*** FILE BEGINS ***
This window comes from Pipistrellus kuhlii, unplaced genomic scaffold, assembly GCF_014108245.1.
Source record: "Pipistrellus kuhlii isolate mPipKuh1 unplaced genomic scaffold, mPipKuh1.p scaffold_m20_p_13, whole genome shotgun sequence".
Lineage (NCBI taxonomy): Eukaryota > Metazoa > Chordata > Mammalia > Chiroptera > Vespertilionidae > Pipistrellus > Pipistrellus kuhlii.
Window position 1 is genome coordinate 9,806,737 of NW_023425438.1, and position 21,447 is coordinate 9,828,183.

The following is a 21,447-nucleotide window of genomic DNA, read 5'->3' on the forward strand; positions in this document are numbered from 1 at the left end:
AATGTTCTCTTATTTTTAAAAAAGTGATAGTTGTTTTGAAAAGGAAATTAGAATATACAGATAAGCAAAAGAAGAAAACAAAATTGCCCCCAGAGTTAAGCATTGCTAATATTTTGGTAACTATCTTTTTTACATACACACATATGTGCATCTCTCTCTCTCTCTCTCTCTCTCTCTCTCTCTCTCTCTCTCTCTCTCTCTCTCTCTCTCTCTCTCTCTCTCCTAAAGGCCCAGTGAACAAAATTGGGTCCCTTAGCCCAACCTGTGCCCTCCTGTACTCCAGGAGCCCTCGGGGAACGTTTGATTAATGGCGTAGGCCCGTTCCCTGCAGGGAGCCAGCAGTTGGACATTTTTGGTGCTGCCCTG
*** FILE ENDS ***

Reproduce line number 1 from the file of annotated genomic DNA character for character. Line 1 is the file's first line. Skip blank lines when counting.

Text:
This window comes from Pipistrellus kuhlii, unplaced genomic scaffold, assembly GCF_014108245.1.